Animals have a remarkable knack for stealing our hearts, and it doesn’t take long to develop a deep emotional bond with a new pet. This makes it all the more distressing to find out that a seemingly healthy young cat is harboring an incurable and potentially fatal illness. It is unfair but unfortunately common with the feline immunodeficiency virus and feline leukemia virus.
FIV sounds like HIV, which is apt and can give you a decent sense of what the virus does. It is often referred to as feline AIDS, but just as with the human infection, this term only properly applies to the syndrome that occurs in the later stages. Until that happens, infected cats may show little or no evidence of the illness. But their immune systems are generally compromised by the virus, leaving them vulnerable to other infectious diseases and parasites. After a positive diagnosis, cats should receive frequent checkups to detect and treat secondary illnesses.
Cats with FeLV may also have suppressed immunity, but the virus ultimately gets its name from its ability to cause cancer in its victims. The virus replicates by inserting its DNA into the animal’s host cells, and the genetic mutation can cause infected white blood cells to lose control of their own replication, resulting in leukemia or lymphoma.
Both FIV and FeLV require close contact (such as mutual grooming) or biting to transmit, and they’re fragile outside their hosts. (Don’t worry, the viruses are not transferable to humans.) Infected cats should be kept indoors not only to avoid challenging their weakened immune systems, but also to prevent the infection of other cats.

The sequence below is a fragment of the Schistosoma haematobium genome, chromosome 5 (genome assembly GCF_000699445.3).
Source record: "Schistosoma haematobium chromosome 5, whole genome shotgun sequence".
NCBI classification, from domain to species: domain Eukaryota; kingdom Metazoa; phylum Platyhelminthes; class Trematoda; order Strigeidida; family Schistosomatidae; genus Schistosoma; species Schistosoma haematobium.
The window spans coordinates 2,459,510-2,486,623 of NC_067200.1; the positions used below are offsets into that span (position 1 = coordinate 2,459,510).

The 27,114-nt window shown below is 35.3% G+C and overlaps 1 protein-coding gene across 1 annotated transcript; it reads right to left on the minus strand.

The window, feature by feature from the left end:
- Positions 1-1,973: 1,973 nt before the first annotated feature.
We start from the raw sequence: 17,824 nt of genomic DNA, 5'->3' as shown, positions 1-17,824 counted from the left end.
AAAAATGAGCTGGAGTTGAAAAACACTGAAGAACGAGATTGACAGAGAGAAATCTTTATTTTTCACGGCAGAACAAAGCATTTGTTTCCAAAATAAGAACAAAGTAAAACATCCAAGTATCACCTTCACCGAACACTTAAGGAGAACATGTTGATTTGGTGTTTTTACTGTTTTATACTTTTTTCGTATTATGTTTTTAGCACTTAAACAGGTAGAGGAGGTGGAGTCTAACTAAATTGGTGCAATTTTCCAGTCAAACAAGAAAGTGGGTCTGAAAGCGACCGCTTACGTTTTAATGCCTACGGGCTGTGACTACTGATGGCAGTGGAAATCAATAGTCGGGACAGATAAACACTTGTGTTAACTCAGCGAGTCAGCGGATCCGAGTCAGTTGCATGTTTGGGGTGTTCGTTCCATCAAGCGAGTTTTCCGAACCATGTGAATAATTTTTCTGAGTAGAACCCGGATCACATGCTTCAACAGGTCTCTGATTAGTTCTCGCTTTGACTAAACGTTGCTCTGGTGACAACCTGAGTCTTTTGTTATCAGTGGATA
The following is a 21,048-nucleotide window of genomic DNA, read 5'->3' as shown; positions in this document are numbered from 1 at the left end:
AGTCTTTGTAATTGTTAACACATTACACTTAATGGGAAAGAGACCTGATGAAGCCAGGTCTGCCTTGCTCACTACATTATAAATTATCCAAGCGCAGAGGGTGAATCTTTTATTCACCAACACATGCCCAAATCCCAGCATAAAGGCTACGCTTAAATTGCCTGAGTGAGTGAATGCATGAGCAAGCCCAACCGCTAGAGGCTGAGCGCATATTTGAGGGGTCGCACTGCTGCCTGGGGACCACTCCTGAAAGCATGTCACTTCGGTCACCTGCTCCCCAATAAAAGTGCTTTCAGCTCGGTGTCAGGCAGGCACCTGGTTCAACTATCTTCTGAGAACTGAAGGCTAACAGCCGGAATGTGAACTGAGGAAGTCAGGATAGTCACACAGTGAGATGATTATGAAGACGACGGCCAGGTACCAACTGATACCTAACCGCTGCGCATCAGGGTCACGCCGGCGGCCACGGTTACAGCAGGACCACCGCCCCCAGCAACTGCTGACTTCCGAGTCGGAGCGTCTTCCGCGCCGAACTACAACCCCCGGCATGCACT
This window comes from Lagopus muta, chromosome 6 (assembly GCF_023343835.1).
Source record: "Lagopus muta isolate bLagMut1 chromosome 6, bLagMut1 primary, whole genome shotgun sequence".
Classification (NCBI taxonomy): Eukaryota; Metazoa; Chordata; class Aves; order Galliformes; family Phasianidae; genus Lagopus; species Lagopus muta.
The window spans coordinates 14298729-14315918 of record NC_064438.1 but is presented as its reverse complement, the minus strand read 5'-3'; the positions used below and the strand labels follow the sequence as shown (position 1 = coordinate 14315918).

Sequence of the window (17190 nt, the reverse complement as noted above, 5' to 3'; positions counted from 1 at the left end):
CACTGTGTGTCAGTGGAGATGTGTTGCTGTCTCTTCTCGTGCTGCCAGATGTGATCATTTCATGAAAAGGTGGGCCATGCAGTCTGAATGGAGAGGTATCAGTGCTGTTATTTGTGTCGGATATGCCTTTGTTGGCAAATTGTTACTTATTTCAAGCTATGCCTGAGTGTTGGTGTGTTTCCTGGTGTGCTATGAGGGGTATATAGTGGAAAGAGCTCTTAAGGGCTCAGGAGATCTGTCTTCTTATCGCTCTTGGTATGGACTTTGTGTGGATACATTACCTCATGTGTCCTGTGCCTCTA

Most veterinary clinics can test for these viruses with a simple in-house kit, but testing often falls by the wayside once cats have tested negative as kittens. This is potentially dangerous, especially in cats demonstrating chronic or recurring illness. False negatives are possible depending on the exact stage of infection, and it is important not to be complacent just because a cat tested negative years ago. While routine testing may not be warranted for healthy indoor cats, it can be valuable for those who are sick or spend a lot of time outdoors, where they might get into a scuffle.
Both viruses have vaccines, but their use is not cut and dried. The FIV vaccine can be wise in certain at-risk patients, but it comes with a big hitch in that it interferes with all common means of testing. Cats that have been vaccinated for FIV will test positive for infection. But since the vaccine is only about 80 percent effective, this makes for potential confusion if a pet develops worrisome symptoms after getting a dose.
It is far easier to recommend the FeLV vaccine for patients with a higher risk. Although the vaccine is also not perfectly effective, it does not interfere with testing, so we don’t lose clarity down the line. It only has an upside.
If you find yourself confronted with either diagnosis, it’s important to take a breath. The news is undeniably unfortunate: Neither virus is curable, and infected cats are likely to require more veterinary care to screen for trouble and to fend off secondary illnesses. But a pet owner should not let concern spiral into despair: Infected cats often experience many years without any symptoms at all, even into old age.
One of the joys of having pets is the perspective they bring. Even when their own health is endangered, they take life one day at a time and remind us to do the same. And in this case, there may well be a lot of good days to come.
Dr. Mike Fietz is a small-animal veterinarian at Georgetown Veterinary Hospital. He received his veterinary degree from Cornell University in 2003, the same year he moved to Charlottesville.